A new European study suggests that screening men from age 55 for prostate specific antigen (PSA) could cut deaths from prostate cancer by 20
per cent, although it may also lead to more cases of overdiagnosis.
The results of the European Randomized Study of Screening for Prostate Cancer (ERSPC) were published 18 March in the online issue of the New England Journal of Medicine, NEJM, and will appear in the print issue on 26 March. The findings are also being presented at the 24th Annual Congress of the European Association of Urology (EAU) in Stockholm, Sweden, this week.
The ERSPC, which started in the early 1990s and followed participants for 12 years overall, is the world's largest prostate cancer screening study to provide independently audited, robust evidence, for the first time, of the effect of screening on prostate cancer deaths, said the authors in a press briefing.
ERSPC initially involved 182,000 men aged 50 to 74 in eight countries: Belgium, Finland, France, Italy, Netherlands, Spain, Sweden and Switzerland, but this was reduced to 162,000 men aged 55 to 69 in seven countries once the men who had already been screened before were taken off the list.
The participants were randomly assigned to either a treatment group or a control group. The treatment group was offered PSA screening at an average of once every 4 years, while the control group did not have any screening. Men in the screening group whose PSA was found to be 3.0 ng/ml or higher were then offered a biopsy.
The researchers counted rate of death in both groups until the end of 2006; this was the primary outcome measure of the study.
The results showed that:
- In the PSA screening group, 82 per cent of the men accepted at least one offer of screening.
- During a median follow-up of 9 years, 8.2 per cent of the screening group and 4.8 per cent of the control group were diagnosed with prostate cancer.
- The rate of death from prostate cancer in the PSA screening group compared to the control group was 0.80 (ie 20 per cent lower, 95 per cent confidence interval, CI, 0.65 to 0.98, adjusted P=0.04).
- On average, every life saved came from screening 1,408 men from which 48 were diagnosed with cancer and received treatment.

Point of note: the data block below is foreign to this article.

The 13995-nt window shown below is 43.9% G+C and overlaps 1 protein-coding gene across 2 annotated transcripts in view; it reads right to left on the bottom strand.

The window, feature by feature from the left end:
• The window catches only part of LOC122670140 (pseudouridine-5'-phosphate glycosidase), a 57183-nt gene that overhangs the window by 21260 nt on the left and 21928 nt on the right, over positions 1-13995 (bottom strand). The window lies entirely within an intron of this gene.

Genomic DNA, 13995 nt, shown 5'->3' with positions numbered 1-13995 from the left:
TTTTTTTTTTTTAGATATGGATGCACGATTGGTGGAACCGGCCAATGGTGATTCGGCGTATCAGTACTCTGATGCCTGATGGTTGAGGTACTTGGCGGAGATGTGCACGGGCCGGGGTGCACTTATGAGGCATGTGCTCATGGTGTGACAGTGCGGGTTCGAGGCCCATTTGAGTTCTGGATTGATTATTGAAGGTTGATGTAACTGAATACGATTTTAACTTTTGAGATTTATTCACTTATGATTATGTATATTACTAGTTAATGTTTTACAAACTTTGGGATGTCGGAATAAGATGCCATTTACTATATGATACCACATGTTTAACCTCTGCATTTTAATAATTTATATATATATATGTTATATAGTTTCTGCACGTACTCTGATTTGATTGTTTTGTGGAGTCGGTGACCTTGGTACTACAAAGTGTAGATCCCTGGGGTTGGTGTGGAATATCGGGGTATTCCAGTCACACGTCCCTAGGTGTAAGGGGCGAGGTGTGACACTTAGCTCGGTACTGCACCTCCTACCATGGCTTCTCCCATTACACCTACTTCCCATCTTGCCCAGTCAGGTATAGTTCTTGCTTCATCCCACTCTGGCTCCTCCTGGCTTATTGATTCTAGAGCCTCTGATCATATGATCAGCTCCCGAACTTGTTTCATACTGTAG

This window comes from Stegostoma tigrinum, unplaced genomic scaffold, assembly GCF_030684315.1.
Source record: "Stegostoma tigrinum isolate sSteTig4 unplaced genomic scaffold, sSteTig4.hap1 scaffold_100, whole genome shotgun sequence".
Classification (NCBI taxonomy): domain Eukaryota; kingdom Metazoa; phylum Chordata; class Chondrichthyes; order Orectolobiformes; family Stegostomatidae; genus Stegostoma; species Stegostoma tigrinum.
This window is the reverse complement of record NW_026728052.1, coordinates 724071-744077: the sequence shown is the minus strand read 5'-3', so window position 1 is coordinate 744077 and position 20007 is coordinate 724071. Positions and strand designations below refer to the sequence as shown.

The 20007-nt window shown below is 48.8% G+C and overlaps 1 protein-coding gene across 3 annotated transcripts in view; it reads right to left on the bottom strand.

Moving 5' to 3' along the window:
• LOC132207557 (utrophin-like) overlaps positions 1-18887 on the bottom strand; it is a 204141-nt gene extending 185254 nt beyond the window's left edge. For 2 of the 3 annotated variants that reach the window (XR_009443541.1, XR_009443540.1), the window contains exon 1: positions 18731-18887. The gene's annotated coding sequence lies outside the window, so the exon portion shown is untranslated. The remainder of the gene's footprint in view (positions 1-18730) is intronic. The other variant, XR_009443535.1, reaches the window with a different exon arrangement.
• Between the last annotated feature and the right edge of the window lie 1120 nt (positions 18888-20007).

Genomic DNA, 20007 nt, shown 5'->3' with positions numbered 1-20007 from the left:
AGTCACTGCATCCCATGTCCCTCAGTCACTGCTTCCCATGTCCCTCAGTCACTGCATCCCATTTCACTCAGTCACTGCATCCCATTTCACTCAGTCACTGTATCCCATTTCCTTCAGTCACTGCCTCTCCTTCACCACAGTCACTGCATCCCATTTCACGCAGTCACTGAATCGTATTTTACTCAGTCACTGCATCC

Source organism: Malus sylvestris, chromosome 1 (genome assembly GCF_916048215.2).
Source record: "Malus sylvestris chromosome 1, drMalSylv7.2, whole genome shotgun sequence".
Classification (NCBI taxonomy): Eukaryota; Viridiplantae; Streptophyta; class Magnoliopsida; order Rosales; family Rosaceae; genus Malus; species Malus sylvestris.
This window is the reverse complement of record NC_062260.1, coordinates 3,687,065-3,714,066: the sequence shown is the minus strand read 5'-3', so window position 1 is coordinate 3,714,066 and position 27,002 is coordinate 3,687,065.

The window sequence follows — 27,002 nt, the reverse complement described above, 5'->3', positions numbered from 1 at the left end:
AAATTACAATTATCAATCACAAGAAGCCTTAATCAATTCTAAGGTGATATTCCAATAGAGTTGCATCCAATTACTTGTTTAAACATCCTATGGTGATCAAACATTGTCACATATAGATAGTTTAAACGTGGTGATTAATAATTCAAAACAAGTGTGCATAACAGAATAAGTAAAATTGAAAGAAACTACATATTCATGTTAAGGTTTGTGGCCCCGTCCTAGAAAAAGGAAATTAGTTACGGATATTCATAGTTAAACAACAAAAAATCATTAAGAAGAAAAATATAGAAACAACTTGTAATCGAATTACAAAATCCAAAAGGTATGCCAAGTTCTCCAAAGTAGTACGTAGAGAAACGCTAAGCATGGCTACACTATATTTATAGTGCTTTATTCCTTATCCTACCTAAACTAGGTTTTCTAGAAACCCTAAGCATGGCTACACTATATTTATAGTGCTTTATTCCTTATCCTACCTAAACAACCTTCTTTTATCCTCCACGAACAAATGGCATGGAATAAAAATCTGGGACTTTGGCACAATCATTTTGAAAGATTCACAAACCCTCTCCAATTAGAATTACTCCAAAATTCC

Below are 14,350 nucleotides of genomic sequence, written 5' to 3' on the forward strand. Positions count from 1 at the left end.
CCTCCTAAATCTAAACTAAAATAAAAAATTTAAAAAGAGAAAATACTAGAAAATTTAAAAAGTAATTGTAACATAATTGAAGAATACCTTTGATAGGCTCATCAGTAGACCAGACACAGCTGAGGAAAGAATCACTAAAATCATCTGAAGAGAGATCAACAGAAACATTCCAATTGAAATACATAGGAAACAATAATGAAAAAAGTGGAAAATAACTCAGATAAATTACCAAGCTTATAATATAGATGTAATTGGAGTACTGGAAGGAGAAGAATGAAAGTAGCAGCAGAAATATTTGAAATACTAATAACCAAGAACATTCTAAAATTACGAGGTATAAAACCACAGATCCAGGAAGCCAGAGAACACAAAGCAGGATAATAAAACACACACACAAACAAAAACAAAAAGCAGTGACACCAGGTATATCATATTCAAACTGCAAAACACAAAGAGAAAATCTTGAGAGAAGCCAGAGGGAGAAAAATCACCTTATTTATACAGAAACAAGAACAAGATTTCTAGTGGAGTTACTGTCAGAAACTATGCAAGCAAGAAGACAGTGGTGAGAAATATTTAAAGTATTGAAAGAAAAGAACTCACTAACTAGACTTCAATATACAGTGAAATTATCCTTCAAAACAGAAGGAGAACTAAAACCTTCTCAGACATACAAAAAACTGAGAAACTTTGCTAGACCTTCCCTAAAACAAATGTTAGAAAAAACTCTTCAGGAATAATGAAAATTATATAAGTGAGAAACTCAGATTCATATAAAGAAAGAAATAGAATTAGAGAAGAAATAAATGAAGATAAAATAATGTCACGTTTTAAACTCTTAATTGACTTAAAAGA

"PSA-based screening reduced the rate of death from prostate cancer by 20 per cent but was associated with a high risk of overdiagnosis."
Prof Fritz Schröder who coordinated the ERSPC study explained that these findings show:
"PSA screening delivers a 20 per cent reduction in mortality from prostate cancer."
"This provides decision makers on screening policies with important new data on the effectiveness of PSA testing in preventing deaths," he added.
But, he cautioned that the study is not yet finished, there are more outcomes to be assessed, such as the effects on healthcare costs and quality of life of the patients, and policymakers need to see these figures before making any decisions that affect national screening programs.
Prostate cancer is the second leading cause of death from cancer around the globe. Other findings from the ERSPC study have already shown that about 30 per cent of detected prostate cancers are non-aggressive and slow growing. This is an unavoidable overdiagnosis characteristic of all cancer screening, wrote the authors in a press statement, and they suggested that active surveillance (also called "watchful waiting") might be the right approach to avoid invasive treatment too early.
Another US study in the same issue of NEJM, based on 76,000 men, found there was no significant difference in mortality between men who had PSA tests and men who were just monitored.
According to the BBC, the ERSPC results have prompted a review of the UK's current prostate cancer screening policy. At the moment in the UK, routine PSA screening is not offered by the NHS, although men over 45 can ask their doctor for one.
Health Minister for England, Ann Keen, told the BBC that they will be asking the UK National Screening Committee to review the evidence on prostate cancer screening and make recommendations.
However, some experts will caution that any increase in PSA screening should be accompanied by tests that differentiate between slow and aggressive prostate cancers so that thousands of men with tumors that are not going to seriously harm or kill them don't undergo expensive and unnecessary treatments which also bring the risk of side effects such as impotence and incontinence.
"Screening and Prostate-Cancer Mortality in a Randomized European Study."
Schroder, Fritz H., Hugosson, Jonas, Roobol, Monique J., Tammela, Teuvo L.J., Ciatto, Stefano, Nelen, Vera, Kwiatkowski, Maciej, Lujan, Marcos, Lilja, Hans, Zappa, Marco, Denis, Louis J., Recker, Franz, Berenguer, Antonio, Maattanen, Liisa, Bangma, Chris H., Aus, Gunnar, Villers, Arnauld, Rebillard, Xavier, van der Kwast, Theodorus, Blijenberg, Bert G., Moss, Sue M., de Koning, Harry J., Auvinen, Anssi, the ERSPC Investigators.
N Engl J Med Online first, 18 March 2009.
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Sources: Journal Abstract, European Association of Urology, BBC.
Written by: Catharine Paddock, PhD